May 3rd Daily Reading ブラックジャックによろしく Manga

Yes, it’s generally what we do actually. The rules have been copied/pasted since the beginning so that part is a bit outdated.

Maybe guidelines would be a better term. I think the approach to claiming a strip could be personalised to facilitate newcomers and encourage participation.


The thing is that an episode is around 25-55 pages; that is some 13-25 images;
And counting 8 “letters” per double page, and some 3-5 messages per “letter”, that makes between 500 and 1100 posts per episode. I think that will make the thread too long to be attractive.

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Isn’t an episode 22 pages?

Above is the url for the last page for episode 3. It says p.22. I also counted the pages to make sure and there are 22 pages in volume 3.

Episode 4 is 32 pages however. It varies from episode to episode, it’s not a set format.

Another option: create a new thread when a reply threshold is reached and then name it Part II,Part III like @Shannon-8 used to do at DL.

A quick sample:
April 28th: 39 replies
April 29th: 47 replies
April 30th: 32 replies
May 1st: 26 replies
May 2nd: 20 replies

Maybe at 50 replies, we finish the page in progress and move on to a new thread?

Just putting this out there.

Yes, I was actually thinking about something like that.

The first mesage of the thread could have just one picture (一枚) of a double page;
then, further on the thread, when all the text has been processed, someone posts a new message with one picture of the following two pages;
and edits the wiki 1st message of the “episode” thread to point to the “current” double page picture, and so on.

Actually in such format, it could be longer per thread.
(I still think all in one thread per episode could be too much; maybe going on a new thread after 80-100 messages ?)

I like the idea of creating a new Part once we reach a certain amount of replies. The concept of “daily” would disappear to give place for a continuous process. Once we reach x message we start a new thread. Parts are determined on the episode. Once an episode is complete, we go back to part I.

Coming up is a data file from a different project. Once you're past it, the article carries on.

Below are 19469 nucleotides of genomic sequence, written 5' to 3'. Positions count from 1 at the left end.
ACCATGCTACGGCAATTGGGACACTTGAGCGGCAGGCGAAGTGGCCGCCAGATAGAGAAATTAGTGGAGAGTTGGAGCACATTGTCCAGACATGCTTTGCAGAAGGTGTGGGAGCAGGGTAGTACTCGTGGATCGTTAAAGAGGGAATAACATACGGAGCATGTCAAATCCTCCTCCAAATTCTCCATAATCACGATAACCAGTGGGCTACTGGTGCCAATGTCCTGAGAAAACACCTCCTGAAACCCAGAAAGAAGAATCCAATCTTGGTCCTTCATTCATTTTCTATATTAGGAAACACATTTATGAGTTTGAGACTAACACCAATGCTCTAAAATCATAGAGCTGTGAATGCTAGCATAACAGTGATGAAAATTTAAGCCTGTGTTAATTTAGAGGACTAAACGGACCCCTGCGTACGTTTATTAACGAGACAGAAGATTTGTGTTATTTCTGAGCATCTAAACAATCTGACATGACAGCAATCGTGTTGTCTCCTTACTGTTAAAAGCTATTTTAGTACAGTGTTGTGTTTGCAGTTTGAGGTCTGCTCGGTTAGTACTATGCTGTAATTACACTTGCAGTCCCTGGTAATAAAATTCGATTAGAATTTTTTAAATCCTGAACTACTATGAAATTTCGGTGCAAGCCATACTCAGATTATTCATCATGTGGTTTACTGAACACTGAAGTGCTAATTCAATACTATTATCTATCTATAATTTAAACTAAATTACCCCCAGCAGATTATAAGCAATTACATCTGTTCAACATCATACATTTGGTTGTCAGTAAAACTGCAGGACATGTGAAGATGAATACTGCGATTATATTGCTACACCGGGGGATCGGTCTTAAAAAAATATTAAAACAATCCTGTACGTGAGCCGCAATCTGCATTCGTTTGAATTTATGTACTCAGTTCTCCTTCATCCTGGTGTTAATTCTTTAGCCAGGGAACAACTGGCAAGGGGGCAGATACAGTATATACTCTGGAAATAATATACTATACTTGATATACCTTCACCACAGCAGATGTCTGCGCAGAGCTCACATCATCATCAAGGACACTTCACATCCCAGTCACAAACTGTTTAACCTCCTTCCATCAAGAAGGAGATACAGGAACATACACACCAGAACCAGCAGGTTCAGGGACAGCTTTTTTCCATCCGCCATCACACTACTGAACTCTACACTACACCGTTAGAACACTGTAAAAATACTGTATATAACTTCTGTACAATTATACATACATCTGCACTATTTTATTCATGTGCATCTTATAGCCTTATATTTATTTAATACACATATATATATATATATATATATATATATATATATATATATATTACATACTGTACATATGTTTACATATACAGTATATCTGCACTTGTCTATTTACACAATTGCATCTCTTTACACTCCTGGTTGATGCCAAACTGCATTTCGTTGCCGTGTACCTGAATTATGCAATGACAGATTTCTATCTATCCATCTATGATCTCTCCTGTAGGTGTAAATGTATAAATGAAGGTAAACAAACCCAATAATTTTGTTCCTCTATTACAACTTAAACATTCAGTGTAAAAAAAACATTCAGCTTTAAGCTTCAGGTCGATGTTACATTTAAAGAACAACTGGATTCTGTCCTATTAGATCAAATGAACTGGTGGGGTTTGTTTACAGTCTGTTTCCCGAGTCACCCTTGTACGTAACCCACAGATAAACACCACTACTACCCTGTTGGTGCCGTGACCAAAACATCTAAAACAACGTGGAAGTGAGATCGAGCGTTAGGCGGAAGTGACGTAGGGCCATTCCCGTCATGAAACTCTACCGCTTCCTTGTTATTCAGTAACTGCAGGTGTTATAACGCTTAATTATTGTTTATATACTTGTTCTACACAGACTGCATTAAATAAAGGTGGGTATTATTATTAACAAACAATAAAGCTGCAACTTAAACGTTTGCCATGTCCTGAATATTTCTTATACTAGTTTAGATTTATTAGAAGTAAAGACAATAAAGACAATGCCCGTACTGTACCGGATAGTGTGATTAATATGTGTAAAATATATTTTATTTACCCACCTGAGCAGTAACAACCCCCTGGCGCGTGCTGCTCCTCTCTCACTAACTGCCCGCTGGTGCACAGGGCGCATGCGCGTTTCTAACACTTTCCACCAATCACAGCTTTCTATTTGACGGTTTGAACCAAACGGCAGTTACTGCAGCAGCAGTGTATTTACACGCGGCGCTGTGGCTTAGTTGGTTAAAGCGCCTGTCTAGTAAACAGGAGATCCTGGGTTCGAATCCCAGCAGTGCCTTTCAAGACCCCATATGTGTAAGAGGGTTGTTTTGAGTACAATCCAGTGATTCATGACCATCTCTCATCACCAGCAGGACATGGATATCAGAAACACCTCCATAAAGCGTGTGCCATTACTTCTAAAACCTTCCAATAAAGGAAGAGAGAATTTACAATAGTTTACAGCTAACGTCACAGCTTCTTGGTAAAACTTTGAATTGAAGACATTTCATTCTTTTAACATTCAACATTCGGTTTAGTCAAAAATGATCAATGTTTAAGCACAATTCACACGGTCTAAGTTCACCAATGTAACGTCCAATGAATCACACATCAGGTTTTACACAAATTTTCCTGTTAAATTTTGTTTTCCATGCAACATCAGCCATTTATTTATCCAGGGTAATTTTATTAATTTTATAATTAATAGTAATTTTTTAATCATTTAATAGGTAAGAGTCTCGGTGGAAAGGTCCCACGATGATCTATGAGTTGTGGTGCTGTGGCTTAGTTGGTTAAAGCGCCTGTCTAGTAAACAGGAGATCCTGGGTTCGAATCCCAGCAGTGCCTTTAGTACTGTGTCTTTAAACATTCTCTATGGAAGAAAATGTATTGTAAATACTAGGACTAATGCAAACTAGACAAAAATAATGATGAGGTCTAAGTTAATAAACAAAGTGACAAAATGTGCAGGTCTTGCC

I think 100 messages would be too long. Our longest one is less than 50 and it’s already really long. Twice that amount would disgruntle people who don’t like scrolling.





The BUN raised until 110... I wanted to start a pertioneal dialysis but...

BUN [subject] 110 [until] raising / do+polite+past

peritoneum + dialysis [object] start + do+want / のです [but]

I had no idea what BUN was; so I searched it.
In japanese it is 血液尿素窒素 (けつえきにょうそちっそ), Blood (血液) urea (尿素) nitrogen (窒素).
It’s a medical test that measures the amount of urea nitrogen found in blood.

  • 上昇 (じょうしょう) + する : rising, ascending
  • 腹膜 (ふくまく) : peritoneum (腹=abdomen, 膜=membrane)
  • 透析 (とうせき) : dialysis
  • 開始 (かいし) : start, begining (note how the word is made from 開=open and 始=begin)
  • したい : する + ~たい adjective suffix, which gives the idea of “to want to (verb)”
  • のですが : explicative のです (note how he doesn’t slurr it when speaking to his superior); and が at the end = but (as Shiratori told him to not do too much and follow the isntructions; so Saitou sais he “wanted to do dialysis but (I asks you before)”, with the part in aprenthesis not stated (or maybe Shiratori just interrpts his speech))

(and for the record, 吹き出し (ふきだし, the thing blown out) is the Japanese name of comics bubbles)
Oh, I like the kanji for urine, 尿, water under a body、yep, that is exactly what it is with a young child (before diapers were invented at least)

And blood… a drop ( ﹅ ) coming into a plate ( 皿 ) (most probably a reference to old sacrificial practices; I don’t have an etymological dictionary at hand)
The technical word 血液 is blood (血) + liquid, fluid (液) (yep, 三水 (さんすい, the 3 dotted water radical⺡) and 夜)

Re: A:


I did some research regarding my question. Apparently:

So it’s now down to what つかまえている means. The て-form of a verb plus いる can have many different translations (and I’m sure you will find many applicable questions on Stack Enchange). I will attempt to distill it to its most general sense. The て-form plus いる conveys the state that the subject is in after having performed the verb .

The て-form plus いる usually translates to the present progressive or the present perfect in English.

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As well as the current picture, you might as well keep the links to all the previous pictures as well.

You could have a table in the OP listing links to where each bit of discussion starts, and have the current link above the table, nice and big. E.g. when we have one thread for a whole manga volume, we’ll use a table in the OP to list links to the start of the discussion for each chapter.